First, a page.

Solving the ‘NAV’ enigma
COMMENTS in Sekunjalo Investment Group’s annual report show that finding the proper value for this empowerment counter is rather important. Chairman and CEO Iqbal Surve notes in his annual review: “Our vision of being a conglomerate involves building strong divisions that can be listed. This will enable us to unlock value and to provide shareholders with an opportunity to invest in focused divisions or the conglomerate’s top structure.”
It’s quite clear that Sekunjalo’s technology interests and its biotech subsidiary, Bioclones, will be partially spun off and listed in the short to medium term. Presumably healthcare, financial services and other focus areas will follow later once critical mass and sustainable profitability are secured.
With those value-unlocking exercises afoot, the importance of Sekunjalo’s net asset value (NAV) becomes all the more important. The annual report again shows two figures: R365m (or 101c/share) for the group NAV and R903m (or 250c/share) for the company NAV.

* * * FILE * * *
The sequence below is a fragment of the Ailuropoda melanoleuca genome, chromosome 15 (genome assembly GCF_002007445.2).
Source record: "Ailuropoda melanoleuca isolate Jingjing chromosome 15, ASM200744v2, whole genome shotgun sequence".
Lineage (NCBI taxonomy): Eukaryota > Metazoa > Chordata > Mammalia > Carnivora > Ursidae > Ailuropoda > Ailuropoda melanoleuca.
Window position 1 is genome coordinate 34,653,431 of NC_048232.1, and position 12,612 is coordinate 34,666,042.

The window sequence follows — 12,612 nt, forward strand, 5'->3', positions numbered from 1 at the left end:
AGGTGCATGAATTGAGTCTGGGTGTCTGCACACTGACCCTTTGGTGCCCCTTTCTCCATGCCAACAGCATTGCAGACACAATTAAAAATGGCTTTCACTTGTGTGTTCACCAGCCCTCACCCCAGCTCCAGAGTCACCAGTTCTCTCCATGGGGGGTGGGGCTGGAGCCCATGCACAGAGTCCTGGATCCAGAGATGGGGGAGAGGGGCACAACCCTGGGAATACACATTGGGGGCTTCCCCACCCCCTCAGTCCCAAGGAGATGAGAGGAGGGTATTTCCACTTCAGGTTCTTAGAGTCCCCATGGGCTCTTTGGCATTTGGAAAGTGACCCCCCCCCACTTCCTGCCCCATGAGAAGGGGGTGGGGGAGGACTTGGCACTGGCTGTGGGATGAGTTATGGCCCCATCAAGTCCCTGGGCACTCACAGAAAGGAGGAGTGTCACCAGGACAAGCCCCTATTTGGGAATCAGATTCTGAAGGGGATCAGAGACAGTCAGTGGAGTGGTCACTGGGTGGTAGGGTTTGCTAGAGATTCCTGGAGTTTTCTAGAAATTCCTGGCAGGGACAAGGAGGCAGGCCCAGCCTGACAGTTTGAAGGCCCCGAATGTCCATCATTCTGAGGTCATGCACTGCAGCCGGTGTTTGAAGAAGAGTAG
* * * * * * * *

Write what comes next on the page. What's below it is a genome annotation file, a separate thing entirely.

The argument is really that group NAV shows assets at a more conservative value, while the company NAV reflects the directors’ valuation of investments and assets. In other words, the group balance sheet shows investments in property, plant, equipment, biological assets, goodwill, trademarks and pharmaceutical dossiers as well as other investments – collectively valued at around R470m. The company balance sheet shows none of those but claims that investments in subsidiaries hold more than R800m in value.
The market will only prove the value of the investments once the first few divisions are partially spun off and separately listed.
Meanwhile, investors have to decide whether Sekunjalo is reasonably priced at current market values against the group NAV or priced at bargain basement levels against the more “liberal” company NAV.
It’s a tough one. But investors determined to solve the “NAV” enigma have a 172-page annual report to plough through.